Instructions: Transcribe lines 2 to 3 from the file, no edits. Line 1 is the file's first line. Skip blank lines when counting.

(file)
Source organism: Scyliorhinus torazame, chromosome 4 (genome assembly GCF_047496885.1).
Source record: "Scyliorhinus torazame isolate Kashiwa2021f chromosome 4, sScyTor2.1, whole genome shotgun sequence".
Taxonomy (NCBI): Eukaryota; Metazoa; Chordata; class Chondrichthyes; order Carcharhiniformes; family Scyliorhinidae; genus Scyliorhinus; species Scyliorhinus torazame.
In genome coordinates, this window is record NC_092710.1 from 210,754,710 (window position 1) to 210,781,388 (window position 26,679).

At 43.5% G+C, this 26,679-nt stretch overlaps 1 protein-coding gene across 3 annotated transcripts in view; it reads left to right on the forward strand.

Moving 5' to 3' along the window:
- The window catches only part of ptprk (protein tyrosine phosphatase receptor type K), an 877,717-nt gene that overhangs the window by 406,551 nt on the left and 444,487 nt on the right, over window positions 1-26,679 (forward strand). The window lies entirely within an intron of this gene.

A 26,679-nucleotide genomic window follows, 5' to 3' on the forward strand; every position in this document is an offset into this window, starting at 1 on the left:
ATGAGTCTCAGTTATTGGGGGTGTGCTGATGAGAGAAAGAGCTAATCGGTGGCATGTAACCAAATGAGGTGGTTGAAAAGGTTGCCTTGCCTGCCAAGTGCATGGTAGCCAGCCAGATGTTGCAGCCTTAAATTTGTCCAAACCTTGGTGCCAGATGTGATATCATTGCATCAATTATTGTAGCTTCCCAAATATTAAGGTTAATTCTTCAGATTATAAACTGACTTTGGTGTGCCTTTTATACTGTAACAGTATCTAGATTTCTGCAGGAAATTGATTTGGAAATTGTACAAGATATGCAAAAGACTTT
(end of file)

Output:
Source record: "Scyliorhinus torazame isolate Kashiwa2021f chromosome 4, sScyTor2.1, whole genome shotgun sequence".
Taxonomy (NCBI): Eukaryota; Metazoa; Chordata; class Chondrichthyes; order Carcharhiniformes; family Scyliorhinidae; genus Scyliorhinus; species Scyliorhinus torazame.